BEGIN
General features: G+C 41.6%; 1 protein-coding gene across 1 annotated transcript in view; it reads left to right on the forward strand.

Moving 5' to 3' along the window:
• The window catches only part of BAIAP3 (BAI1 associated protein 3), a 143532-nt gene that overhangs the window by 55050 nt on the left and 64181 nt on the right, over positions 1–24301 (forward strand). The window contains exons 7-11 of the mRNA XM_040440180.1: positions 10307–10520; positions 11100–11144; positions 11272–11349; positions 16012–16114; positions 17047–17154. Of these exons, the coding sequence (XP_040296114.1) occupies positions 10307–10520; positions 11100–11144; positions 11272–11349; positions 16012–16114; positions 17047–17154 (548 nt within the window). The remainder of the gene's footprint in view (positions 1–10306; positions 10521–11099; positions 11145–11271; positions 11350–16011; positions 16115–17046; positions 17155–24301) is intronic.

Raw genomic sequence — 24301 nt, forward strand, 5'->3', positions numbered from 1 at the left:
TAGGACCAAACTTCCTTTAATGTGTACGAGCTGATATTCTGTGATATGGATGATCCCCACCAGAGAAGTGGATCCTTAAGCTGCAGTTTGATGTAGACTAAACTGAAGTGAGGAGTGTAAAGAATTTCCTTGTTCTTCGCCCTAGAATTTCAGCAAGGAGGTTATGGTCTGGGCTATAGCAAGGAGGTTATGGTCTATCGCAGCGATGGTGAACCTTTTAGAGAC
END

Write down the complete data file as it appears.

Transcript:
General features: G+C 41.6%; 1 protein-coding gene across 1 annotated transcript in view; it reads left to right on the forward strand.

Moving 5' to 3' along the window:
• The window catches only part of BAIAP3 (BAI1 associated protein 3), a 143532-nt gene that overhangs the window by 55050 nt on the left and 64181 nt on the right, over positions 1–24301 (forward strand). The window contains exons 7-11 of the mRNA XM_040440180.1: positions 10307–10520; positions 11100–11144; positions 11272–11349; positions 16012–16114; positions 17047–17154. Of these exons, the coding sequence (XP_040296114.1) occupies positions 10307–10520; positions 11100–11144; positions 11272–11349; positions 16012–16114; positions 17047–17154 (548 nt within the window). The remainder of the gene's footprint in view (positions 1–10306; positions 10521–11099; positions 11145–11271; positions 11350–16011; positions 16115–17046; positions 17155–24301) is intronic.

Raw genomic sequence — 24301 nt, forward strand, 5'->3', positions numbered from 1 at the left:
TAGGACCAAACTTCCTTTAATGTGTACGAGCTGATATTCTGTGATATGGATGATCCCCACCAGAGAAGTGGATCCTTAAGCTGCAGTTTGATGTAGACTAAACTGAAGTGAGGAGTGTAAAGAATTTCCTTGTTCTTCGCCCTAGAATTTCAGCAAGGAGGTTATGGTCTGGGCTATAGCAAGGAGGTTATGGTCTATCGCAGCGATGGTGAACCTTTTAGAGAC